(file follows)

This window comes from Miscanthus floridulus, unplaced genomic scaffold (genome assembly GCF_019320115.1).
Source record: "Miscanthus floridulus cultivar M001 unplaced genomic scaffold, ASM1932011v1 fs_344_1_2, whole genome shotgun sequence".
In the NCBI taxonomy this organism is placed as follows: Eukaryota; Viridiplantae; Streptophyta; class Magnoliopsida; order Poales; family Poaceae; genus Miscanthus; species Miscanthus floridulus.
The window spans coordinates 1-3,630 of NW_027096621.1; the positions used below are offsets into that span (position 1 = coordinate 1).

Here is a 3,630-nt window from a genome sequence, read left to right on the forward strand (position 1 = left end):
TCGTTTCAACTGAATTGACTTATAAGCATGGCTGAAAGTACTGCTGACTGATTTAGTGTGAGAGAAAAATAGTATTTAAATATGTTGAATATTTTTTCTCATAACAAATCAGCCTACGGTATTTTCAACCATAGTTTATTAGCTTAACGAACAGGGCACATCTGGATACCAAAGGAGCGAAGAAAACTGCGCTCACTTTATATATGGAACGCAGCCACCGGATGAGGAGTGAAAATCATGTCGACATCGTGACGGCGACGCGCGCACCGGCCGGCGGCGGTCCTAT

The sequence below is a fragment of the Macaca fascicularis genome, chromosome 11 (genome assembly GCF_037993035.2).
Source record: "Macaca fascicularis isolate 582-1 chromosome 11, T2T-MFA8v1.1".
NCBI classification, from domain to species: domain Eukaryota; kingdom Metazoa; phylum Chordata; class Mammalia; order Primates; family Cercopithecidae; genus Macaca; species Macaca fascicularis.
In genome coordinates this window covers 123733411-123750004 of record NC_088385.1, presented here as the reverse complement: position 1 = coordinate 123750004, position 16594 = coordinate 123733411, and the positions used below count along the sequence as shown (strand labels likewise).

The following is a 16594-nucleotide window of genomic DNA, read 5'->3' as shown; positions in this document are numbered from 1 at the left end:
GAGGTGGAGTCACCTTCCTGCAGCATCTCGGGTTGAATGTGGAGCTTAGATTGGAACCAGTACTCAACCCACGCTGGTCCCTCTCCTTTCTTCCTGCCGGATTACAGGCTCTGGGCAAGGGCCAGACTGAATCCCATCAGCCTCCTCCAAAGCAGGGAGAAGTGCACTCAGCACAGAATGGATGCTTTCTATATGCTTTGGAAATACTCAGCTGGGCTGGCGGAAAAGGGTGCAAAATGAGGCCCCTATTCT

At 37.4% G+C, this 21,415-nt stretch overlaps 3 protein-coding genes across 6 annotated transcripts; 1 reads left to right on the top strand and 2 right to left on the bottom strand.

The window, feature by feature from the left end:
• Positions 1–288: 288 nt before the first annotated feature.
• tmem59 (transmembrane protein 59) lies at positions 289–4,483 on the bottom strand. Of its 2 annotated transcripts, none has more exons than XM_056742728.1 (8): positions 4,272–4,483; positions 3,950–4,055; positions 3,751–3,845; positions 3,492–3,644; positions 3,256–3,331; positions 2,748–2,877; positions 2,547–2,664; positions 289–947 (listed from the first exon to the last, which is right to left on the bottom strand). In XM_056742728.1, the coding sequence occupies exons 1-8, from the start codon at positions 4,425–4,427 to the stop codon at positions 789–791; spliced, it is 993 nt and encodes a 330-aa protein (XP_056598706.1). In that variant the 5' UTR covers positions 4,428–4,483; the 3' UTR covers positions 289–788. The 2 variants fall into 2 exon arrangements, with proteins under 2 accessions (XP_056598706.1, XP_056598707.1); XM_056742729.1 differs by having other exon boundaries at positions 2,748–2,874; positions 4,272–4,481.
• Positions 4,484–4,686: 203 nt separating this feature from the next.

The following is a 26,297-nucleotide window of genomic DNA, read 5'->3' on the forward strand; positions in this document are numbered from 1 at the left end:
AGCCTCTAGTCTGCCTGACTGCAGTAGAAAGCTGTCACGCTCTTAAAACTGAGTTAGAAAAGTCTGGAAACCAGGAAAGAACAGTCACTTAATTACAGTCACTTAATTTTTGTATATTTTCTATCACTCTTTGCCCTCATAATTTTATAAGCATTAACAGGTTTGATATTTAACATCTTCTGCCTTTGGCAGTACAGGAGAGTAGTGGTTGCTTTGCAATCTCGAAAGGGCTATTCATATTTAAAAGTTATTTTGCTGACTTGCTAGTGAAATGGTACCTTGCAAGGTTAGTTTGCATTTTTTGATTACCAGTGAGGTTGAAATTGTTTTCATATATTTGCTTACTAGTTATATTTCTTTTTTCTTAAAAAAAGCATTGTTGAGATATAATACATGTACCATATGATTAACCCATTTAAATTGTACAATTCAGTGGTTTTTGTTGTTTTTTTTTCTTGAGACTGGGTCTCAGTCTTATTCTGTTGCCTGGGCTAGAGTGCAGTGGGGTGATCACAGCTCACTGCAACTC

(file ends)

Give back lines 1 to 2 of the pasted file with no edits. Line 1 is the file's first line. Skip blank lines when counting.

This window comes from Miscanthus floridulus, unplaced genomic scaffold (genome assembly GCF_019320115.1).
Source record: "Miscanthus floridulus cultivar M001 unplaced genomic scaffold, ASM1932011v1 fs_344_1_2, whole genome shotgun sequence".